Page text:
Home > Tasting my brew > Tasting impressions #34: Burton Ale – One Year Later

Tasting impressions #34: Burton Ale – One Year Later

March 13, 2014

An unexpected bottle was recently discovered having been misplaced and forgotten for more than a year. This beer was brewed on 5th December 2012, bottled on 17th December 2012 and reviewed on 16th January 2013 (recipe here, earlier review here) at 1012° and 6.2 per cent abv.

Brix value had dropped from 7 to 6.5, thus increasing the alcohol to 6.4 per cent abv. Upon opening the beer was a slow steady gusher and thus murky (Burton murky?):

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Aroma is sweetish Christmas fruit cake, dried plums, raisins, not unlike Rochefort trappist, but without the Belgian yeast character. This could be due to the black treacle. A slight tingling in the mouth. Taste is dry and a bit thin, those dried dark fruits are still there but in the background. Slightly sour and vinegary. A mix of three parts Rochefort and one part Rodenbach. Very elegant.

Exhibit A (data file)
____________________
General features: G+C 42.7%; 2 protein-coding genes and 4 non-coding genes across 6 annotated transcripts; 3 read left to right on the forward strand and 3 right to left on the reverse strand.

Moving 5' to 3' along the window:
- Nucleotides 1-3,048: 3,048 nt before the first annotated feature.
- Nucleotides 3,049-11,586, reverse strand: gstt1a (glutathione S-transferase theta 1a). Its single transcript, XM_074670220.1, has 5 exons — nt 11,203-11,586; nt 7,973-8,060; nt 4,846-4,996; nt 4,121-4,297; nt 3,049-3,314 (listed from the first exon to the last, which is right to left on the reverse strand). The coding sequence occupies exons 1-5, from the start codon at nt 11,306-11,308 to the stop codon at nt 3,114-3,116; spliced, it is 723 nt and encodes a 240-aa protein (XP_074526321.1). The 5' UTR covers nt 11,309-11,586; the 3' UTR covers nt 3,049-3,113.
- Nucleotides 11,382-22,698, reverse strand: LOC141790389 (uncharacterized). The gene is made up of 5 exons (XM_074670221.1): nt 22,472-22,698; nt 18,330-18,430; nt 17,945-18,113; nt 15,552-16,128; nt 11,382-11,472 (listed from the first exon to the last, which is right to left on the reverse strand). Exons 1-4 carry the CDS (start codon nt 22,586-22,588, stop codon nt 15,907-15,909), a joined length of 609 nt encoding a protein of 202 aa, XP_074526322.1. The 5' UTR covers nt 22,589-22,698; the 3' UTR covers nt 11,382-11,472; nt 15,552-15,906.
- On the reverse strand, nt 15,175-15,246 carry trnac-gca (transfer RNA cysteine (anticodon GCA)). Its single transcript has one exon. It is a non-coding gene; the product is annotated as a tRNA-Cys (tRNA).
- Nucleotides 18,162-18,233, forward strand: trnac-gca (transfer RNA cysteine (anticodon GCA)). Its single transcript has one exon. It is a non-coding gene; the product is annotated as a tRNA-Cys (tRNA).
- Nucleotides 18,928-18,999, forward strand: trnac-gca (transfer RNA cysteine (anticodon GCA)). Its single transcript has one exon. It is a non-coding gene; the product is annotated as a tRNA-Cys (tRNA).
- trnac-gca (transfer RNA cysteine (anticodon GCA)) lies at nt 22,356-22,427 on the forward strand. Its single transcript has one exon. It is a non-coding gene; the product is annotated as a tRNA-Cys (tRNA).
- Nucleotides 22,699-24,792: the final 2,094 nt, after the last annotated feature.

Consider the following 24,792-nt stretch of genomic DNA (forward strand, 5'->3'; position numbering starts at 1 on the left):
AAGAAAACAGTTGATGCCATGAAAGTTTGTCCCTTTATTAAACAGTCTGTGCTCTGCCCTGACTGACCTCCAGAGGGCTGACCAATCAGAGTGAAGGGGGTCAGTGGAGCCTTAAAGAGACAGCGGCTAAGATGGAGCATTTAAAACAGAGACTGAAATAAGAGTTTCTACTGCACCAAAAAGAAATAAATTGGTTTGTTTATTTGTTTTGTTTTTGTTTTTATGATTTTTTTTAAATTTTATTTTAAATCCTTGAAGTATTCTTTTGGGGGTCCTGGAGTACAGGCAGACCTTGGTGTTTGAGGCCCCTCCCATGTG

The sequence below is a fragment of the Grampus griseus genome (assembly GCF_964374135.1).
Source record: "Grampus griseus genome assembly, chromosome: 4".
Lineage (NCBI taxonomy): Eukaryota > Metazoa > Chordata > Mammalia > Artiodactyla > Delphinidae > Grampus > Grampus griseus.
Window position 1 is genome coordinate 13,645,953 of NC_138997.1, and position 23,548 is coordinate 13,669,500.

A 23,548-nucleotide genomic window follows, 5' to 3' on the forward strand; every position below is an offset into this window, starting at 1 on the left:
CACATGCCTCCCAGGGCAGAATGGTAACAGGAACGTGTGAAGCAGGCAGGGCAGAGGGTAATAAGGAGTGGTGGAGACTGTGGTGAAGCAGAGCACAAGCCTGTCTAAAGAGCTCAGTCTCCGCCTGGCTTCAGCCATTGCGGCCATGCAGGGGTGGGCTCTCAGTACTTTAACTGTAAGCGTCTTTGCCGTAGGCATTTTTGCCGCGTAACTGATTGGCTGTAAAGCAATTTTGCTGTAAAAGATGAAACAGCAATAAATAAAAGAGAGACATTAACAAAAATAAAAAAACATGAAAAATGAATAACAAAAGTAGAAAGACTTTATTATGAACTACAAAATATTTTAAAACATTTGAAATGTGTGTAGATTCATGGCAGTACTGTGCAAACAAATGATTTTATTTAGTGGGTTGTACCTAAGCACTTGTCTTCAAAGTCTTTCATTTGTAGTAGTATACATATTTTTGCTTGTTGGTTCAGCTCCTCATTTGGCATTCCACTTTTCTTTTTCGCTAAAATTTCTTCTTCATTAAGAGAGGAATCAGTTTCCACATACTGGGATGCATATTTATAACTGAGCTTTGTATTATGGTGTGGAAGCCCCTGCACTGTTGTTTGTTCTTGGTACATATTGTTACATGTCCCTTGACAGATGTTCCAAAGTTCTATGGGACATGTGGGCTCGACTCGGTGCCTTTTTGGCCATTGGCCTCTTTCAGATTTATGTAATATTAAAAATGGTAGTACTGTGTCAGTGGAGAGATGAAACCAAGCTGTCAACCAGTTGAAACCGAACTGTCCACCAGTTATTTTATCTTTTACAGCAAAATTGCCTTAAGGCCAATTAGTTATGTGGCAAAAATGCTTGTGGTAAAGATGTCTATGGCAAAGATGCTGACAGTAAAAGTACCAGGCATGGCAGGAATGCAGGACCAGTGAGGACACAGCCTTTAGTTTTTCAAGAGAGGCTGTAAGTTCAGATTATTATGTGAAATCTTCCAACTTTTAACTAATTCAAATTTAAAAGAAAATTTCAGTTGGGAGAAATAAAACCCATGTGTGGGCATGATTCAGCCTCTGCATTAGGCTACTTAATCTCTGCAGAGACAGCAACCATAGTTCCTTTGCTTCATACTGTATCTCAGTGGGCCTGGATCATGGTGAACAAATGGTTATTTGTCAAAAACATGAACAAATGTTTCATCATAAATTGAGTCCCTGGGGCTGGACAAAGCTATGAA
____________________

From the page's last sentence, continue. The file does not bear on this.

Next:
I need to check out again the Burton ale chapter in Martyn Cornell’s book but I am wondering how close to sour Belgian beers English Burton ales were when they’d had some time to mature in the casks. Because this is like a Belgian beer without the yeast.

An unexpected treat, in one year the character of the beer has changed totally. I have a packet of Mangrove Jack’s new Burton ale dry yeast and will definitely brew another Burton ale with that yeast and hide the bottles to age and mature.

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Categories: Tasting my brew